Bruins Blame Empty Gas Tank for Listless Performance in Loss to Surging Islanders


Daniel Paille, Matt CarknerBOSTON — The B’s were playing their second game in as many nights and their third game in four nights to begin the week. Yet for the first 20 minutes it looked like the B’s seemed ready to take on that challenge and perhaps conquer it.

However, with less than a minute to play in the first, Josh Bailey scored to give the Isles a 1-0 lead. It was a rotten way to end one of the club’s best first periods in a while, and that’s pretty lofty praise considering they outscored their opponents 6-0 in the first periods of the two games prior.

It could have also served as a microcosm for the game. Despite dropping the 2-1 decision to the Islanders in a contest in which the Bruins certainly didn’t have their best game, players and head coach Claude Julien were taking positives out of the game, despite the outcome.

Maybe they should have just sung Jackson Browne‘s “Running on Empty” in the dressing room after instead and let it end there.

“I think we felt good about ourselves after the first period in this room,” David Krejci said. “We talked about it. Maybe we kind of ran out of gas a little bit [in] the second and third, but then again it was the third game in four nights. We got back [Wednesday] night from [New Jersey], but I think the effort was there. We wanted to obviously win. It just didn’t happen today.”

It was clear, however, that the Bruins weren’t necessarily putting themselves in position to score those goals in the second and third periods. After putting 16 shots on goal in the first, the Bruins ended the night with just 31. The passing in all three zones was much choppier in the final 40 minutes, and the skating wasn’t particularly pretty, either.

“I thought the first period was the best first period in a long time,” Julien said. “And the rest of the game, although they were the better team for the most of it, I just felt that I could see our guys were trying, we just ran out of gas. Third game in four nights and the effort, will was there, but [New York] did a great job.”

Is this simply a byproduct of fatigue? It certainly may be. The Bruins are in the midst of a hellacious stretch right now, and there’s no doubt that’s taking a toll on them. It’s nothing really new, though, at least not this season. Thursday marked the end of the final stretch of three games in four days for the Bruins. Their record in the third game of those stretches? It’s now 1-6-1.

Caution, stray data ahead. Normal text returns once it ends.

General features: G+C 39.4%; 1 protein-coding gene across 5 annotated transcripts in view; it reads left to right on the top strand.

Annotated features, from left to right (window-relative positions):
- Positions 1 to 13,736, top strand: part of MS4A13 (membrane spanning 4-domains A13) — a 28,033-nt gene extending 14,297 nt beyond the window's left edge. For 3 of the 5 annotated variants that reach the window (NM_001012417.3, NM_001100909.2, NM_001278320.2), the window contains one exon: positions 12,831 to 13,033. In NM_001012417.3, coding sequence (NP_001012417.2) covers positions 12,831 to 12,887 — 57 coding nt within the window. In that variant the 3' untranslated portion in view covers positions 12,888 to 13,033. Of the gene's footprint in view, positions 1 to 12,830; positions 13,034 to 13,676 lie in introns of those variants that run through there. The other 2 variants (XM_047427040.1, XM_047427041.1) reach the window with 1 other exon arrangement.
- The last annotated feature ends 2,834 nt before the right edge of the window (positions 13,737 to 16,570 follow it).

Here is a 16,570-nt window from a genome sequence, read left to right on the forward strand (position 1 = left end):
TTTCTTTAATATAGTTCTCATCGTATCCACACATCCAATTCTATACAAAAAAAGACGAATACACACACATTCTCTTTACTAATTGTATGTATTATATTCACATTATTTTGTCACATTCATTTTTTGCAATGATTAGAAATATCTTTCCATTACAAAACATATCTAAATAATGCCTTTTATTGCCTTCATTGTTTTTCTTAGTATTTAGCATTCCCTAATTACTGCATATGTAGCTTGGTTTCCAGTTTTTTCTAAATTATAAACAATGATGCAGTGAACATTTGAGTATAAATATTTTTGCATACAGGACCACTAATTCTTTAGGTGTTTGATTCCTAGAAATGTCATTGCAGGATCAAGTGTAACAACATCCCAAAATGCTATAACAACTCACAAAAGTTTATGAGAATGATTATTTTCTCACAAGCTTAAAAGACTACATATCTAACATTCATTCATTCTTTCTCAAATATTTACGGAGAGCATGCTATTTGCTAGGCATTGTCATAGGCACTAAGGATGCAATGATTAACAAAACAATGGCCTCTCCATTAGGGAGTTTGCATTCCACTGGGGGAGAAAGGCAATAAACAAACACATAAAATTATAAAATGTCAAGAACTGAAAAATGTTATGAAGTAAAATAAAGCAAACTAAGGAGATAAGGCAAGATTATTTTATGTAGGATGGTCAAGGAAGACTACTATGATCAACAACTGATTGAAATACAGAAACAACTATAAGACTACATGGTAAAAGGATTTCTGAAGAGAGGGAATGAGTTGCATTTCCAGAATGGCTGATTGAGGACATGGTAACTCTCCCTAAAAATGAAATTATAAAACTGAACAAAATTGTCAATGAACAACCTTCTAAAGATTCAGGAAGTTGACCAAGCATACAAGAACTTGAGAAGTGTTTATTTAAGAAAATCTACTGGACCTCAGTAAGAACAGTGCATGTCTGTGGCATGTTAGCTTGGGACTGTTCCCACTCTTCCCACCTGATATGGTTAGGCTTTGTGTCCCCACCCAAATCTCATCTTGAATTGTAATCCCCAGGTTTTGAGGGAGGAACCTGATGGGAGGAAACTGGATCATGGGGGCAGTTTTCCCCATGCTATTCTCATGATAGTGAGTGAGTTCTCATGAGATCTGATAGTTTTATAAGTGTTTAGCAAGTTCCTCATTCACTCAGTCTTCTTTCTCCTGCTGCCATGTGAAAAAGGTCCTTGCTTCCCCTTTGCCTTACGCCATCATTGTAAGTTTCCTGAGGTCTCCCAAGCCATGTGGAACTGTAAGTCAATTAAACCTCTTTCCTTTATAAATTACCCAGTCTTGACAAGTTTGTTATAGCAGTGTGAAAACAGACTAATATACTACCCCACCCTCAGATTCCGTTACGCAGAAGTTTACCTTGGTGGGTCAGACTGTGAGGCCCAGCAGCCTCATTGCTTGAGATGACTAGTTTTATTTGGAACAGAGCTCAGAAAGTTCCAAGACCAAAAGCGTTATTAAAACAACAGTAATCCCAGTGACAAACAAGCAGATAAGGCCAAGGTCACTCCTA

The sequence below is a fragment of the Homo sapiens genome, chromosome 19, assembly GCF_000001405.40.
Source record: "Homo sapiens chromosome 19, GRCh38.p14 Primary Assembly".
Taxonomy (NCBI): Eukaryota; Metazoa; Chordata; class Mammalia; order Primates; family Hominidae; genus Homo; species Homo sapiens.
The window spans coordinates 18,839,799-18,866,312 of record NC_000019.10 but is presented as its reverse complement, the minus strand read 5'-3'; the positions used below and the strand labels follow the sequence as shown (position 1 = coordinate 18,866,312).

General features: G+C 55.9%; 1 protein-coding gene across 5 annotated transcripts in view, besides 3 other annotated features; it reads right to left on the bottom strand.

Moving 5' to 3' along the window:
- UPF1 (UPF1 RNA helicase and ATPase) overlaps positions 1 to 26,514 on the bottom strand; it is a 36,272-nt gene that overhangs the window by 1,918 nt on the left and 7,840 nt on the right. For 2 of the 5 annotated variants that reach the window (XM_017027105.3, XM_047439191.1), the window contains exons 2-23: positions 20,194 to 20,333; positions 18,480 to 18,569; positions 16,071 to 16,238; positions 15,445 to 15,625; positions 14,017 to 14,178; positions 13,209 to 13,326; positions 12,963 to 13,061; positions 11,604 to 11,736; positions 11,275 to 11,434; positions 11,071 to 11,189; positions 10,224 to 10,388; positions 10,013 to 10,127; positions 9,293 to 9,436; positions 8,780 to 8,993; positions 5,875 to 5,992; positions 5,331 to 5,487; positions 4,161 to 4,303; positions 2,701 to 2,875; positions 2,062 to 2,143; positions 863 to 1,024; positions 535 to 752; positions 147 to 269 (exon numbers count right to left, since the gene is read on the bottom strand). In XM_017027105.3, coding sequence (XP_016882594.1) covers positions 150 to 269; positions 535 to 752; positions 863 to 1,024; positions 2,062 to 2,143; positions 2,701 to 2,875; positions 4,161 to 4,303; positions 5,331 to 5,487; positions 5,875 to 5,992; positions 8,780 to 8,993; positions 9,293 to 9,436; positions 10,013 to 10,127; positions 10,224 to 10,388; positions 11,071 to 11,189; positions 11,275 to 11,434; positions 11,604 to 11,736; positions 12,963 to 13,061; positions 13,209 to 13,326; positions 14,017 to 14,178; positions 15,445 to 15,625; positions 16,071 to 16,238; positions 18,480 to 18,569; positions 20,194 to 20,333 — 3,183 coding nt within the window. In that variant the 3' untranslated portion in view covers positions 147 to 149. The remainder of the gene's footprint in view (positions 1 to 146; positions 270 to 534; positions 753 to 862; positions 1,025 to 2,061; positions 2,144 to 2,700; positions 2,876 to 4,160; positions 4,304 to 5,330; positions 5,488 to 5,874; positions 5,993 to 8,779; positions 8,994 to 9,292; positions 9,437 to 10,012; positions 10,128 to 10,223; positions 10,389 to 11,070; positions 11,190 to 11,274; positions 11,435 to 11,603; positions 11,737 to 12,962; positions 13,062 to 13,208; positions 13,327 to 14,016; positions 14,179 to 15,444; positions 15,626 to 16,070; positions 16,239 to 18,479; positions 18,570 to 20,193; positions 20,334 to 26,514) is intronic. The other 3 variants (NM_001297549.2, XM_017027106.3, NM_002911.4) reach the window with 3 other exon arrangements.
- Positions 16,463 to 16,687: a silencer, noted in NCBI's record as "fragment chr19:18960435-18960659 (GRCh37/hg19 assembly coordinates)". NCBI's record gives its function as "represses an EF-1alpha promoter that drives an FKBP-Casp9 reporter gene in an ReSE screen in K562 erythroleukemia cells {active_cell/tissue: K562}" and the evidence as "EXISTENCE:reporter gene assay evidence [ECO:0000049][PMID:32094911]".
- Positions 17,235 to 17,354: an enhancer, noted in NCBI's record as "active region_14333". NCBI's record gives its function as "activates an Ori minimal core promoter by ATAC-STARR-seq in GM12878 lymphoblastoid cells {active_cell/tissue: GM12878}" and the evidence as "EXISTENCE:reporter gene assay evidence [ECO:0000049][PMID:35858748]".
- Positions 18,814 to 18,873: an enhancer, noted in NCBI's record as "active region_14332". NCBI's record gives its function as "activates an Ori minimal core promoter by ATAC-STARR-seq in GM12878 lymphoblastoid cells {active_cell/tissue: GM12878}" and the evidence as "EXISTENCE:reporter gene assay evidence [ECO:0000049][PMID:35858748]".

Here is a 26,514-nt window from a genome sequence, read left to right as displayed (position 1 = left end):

However, if they’re going to contend for a Stanley Cup, which is what they obviously want to do, they’re going to have to continue to fight through this fatigue and anything of the sort once the playoffs arrive.

They attempted to do that on Thursday night and just couldn’t. They looked the part of a tired hockey team. While the Bruins insist they don’t want to use fatigue as an excuse, it continues to creep back into their postgame lexicons.

“I thought the last few games — a number of games — we battled through them,” B’s captain Zdeno Chara said. “I thought [Thursday night] we really battled hard, we really did. It was the third game in four nights. You could tell that we were towards the end maybe running a little bit out of energy, but I thought we started the game really well.”

Of course, the injury situation isn’t really helping the Bruins’ cause. They played Thursday night without Brad Marchand and Patrice Bergeron for the first time all year, and their absence was certainly felt. When you take two players who do so much for a team in all three zones, you’re likely going to see a drop-off in production and execution.

“We have two top guys out of the lineup,” Jaromir Jagr said. “It’s not easy to win hockey games against a very good hockey club without [two of your] top guys. I thought we did a pretty good job, and hopefully those guys come back pretty soon.

“I cannot wait for when we’re all healthy. It’s going to be a different game. ”

That will be something else if and when it gets here. Until then and until the playoffs, the Bruins certainly seem content with taking positives out of games, even if they’re losses.

Maybe that’s the fuel they’ll need come playoff time, especially if they’re worried about running out of gas.

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